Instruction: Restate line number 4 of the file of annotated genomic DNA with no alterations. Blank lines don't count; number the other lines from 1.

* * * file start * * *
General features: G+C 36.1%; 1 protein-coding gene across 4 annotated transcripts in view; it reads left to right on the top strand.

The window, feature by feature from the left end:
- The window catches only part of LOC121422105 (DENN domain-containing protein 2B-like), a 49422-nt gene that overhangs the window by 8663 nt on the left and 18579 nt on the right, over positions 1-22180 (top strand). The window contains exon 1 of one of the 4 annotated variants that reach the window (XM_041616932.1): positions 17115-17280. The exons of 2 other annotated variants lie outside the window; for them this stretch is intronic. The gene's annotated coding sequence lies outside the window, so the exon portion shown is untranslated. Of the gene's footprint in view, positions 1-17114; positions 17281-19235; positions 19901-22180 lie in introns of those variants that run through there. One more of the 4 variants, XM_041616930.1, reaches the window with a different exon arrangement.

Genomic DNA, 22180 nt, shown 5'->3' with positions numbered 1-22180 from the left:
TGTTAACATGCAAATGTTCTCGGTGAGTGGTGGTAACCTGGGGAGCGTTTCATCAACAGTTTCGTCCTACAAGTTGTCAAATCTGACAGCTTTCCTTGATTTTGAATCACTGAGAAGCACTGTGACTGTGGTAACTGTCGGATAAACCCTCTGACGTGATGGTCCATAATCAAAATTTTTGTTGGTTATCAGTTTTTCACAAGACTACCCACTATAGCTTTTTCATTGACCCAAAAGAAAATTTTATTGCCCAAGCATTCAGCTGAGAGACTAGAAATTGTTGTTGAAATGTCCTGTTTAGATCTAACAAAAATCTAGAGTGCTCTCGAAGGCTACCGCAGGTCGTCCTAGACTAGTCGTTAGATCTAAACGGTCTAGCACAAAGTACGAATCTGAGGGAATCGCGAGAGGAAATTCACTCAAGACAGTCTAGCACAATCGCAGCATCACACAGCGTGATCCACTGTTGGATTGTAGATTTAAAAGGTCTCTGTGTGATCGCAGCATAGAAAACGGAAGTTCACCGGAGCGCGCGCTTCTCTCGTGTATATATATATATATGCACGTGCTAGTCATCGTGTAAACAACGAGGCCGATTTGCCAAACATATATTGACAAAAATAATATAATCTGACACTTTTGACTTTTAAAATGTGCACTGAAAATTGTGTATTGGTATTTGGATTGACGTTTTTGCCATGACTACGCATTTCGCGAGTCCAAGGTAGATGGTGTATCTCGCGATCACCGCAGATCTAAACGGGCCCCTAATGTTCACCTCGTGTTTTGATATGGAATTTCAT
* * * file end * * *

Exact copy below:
Genomic DNA, 22180 nt, shown 5'->3' with positions numbered 1-22180 from the left: